EU Asks for Feedback on Google Settlement Offer
Interested parties have one month to offer their comments.
Early last week, word got out that the European Union had accepted a proposed settlement put forward by Google regarding the EU's ongoing investigation into Google's search practices. Today, the European Commission is inviting Google competitors to offer feedback on the proposed terms of the settlement.
In a statement released today European Commission invited comments from "interested parties" on Google's plans to address concerns that it is abusing its dominant position in the markets for web search and online search advertising. Those interested in providing feedback have one month to do so. The Commission says it will take comments into account in its analysis of Google's proposed commitments.
The EU's antitrust probe began almost two years ago, upon receipt of complaint that Google was unfairly skewing search results. Google competitors accused the Mountain View-based company of promoting its own services over competing websites. Google's proposal would see it label search results that link to its own services in areas and separate these promoted links from other results. In addition the company would also display three links to rival specialized search services close to its own services. Websites will also have the opportunity to opt-out from the use of their content in Google's specialized search services without risking the ranking of their websites in general results. What's more, Google will no longer require publishers to source online search advertisements exclusively from Google. The search giant must also not prevent advertisers from managing search advertising campaigns across competing advertising platforms.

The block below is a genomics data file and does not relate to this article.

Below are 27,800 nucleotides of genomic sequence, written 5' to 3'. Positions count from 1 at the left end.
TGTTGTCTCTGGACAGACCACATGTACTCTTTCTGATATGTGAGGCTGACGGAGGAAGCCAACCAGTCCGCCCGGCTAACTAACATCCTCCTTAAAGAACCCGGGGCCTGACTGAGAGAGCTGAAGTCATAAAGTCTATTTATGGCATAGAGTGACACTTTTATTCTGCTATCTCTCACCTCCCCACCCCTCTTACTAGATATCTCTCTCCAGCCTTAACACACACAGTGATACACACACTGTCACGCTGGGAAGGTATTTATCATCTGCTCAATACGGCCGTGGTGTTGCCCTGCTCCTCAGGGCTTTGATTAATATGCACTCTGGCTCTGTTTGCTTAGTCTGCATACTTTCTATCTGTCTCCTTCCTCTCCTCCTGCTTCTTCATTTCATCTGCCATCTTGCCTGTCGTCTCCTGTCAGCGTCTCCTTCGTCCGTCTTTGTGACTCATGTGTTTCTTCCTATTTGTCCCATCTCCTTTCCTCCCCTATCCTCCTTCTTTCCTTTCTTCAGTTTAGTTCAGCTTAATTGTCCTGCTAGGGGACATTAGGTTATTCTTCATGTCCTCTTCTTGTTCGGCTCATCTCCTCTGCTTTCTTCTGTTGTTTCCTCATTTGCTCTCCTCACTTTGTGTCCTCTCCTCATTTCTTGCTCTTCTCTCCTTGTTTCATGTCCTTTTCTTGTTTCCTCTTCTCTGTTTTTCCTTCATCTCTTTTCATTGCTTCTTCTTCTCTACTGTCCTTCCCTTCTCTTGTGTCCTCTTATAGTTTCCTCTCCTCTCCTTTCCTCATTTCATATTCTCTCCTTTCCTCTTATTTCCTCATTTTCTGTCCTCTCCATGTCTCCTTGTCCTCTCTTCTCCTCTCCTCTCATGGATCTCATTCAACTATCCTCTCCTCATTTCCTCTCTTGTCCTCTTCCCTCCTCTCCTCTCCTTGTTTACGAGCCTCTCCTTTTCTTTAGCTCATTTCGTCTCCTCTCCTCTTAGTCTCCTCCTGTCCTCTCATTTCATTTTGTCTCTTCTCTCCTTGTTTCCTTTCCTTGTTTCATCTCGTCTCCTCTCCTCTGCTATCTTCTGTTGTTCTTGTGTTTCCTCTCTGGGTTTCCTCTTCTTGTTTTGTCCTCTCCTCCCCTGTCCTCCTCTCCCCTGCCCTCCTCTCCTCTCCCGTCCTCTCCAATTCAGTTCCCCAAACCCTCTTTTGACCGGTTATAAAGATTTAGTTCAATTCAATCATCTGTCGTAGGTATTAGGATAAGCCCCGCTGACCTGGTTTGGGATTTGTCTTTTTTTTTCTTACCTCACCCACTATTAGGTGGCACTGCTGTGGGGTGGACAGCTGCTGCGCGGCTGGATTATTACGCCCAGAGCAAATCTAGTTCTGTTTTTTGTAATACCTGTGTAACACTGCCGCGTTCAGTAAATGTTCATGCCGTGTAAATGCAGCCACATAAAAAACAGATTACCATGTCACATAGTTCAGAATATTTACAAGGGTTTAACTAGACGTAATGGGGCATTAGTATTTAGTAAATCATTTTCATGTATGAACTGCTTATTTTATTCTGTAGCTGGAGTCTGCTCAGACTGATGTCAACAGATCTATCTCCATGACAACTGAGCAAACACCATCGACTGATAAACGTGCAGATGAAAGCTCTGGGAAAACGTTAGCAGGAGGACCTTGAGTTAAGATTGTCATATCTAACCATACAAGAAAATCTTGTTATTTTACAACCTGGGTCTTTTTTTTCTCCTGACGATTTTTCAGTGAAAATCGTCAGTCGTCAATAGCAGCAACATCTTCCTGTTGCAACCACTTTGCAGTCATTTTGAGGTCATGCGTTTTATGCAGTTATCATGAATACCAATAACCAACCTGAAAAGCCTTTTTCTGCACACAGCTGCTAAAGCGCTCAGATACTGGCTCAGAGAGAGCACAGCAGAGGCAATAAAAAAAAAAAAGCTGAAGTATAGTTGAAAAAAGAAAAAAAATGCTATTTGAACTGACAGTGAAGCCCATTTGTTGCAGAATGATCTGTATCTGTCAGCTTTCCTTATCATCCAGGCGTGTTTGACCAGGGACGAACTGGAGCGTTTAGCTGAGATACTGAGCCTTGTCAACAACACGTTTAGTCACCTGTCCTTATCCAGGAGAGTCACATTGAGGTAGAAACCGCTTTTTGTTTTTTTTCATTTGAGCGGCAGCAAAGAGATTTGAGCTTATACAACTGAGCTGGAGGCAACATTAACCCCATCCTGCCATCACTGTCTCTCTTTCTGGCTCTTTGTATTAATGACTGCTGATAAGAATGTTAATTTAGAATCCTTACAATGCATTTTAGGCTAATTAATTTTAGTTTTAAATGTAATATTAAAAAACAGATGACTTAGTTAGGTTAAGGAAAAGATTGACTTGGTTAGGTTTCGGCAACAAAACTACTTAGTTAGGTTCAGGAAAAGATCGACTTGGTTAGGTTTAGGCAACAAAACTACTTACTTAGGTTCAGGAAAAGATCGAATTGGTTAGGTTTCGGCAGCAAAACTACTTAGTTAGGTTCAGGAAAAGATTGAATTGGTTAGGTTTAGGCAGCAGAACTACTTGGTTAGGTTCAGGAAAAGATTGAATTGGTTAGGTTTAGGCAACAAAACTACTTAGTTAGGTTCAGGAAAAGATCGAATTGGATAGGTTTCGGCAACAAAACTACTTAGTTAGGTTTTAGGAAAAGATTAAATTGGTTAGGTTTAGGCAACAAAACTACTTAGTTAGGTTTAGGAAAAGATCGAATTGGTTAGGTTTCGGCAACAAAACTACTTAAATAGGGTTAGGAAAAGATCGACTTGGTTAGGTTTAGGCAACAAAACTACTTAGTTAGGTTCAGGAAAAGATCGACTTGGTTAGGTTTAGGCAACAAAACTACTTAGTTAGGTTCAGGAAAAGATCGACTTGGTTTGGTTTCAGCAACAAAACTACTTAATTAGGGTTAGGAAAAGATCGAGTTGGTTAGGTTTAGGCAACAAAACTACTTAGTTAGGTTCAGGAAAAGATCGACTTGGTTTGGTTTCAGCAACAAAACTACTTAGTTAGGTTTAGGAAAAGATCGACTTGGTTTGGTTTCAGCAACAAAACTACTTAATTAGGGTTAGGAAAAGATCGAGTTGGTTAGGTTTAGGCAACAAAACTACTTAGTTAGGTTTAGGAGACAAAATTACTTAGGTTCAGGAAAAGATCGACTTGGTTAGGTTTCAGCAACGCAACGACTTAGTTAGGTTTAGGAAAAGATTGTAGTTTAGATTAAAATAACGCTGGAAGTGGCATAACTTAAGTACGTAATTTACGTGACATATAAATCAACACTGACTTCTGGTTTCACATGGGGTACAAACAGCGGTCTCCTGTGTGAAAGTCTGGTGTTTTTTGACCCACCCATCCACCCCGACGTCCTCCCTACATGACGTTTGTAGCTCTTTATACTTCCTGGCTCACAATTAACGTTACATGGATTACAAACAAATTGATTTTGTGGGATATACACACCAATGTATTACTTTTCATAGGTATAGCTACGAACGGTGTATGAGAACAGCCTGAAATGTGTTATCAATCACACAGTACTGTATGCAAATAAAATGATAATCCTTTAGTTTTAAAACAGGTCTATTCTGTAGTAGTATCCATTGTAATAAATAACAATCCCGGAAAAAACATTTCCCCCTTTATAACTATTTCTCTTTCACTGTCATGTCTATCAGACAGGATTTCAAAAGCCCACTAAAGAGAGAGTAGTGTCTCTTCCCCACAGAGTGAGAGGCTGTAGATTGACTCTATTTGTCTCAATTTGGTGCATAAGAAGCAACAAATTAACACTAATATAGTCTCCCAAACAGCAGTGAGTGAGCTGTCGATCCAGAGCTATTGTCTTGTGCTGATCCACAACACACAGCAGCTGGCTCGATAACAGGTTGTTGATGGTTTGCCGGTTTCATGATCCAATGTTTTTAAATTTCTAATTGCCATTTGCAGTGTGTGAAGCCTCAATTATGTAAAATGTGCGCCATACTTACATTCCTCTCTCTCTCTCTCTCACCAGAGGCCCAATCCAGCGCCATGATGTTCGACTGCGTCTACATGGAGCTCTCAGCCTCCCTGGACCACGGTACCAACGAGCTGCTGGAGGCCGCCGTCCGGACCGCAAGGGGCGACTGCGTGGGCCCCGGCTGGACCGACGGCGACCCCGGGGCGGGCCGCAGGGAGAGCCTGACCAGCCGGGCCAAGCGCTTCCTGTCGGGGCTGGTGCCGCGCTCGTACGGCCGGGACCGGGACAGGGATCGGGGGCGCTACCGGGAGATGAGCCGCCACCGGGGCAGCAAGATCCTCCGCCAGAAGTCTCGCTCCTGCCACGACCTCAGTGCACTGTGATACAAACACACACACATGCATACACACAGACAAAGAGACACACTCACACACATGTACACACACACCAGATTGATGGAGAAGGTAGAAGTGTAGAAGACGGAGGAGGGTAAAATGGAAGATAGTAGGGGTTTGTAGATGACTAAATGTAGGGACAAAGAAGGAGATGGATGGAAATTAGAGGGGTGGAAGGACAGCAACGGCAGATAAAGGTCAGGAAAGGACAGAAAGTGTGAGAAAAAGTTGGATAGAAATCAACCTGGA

Google would be bound by the settlement terms for five years but would face no fines from the EU unless it breaches the terms of the agreement, of course. As was pointed out last week, the European Commission can go ahead with the settlement even if Google competitors complain that it is unfair. If the Commission concludes that Google's proposal addresses its competition concerns, it may decide to make them legally binding regardless of negative feedback. However, that then raises the possibility of an appeal.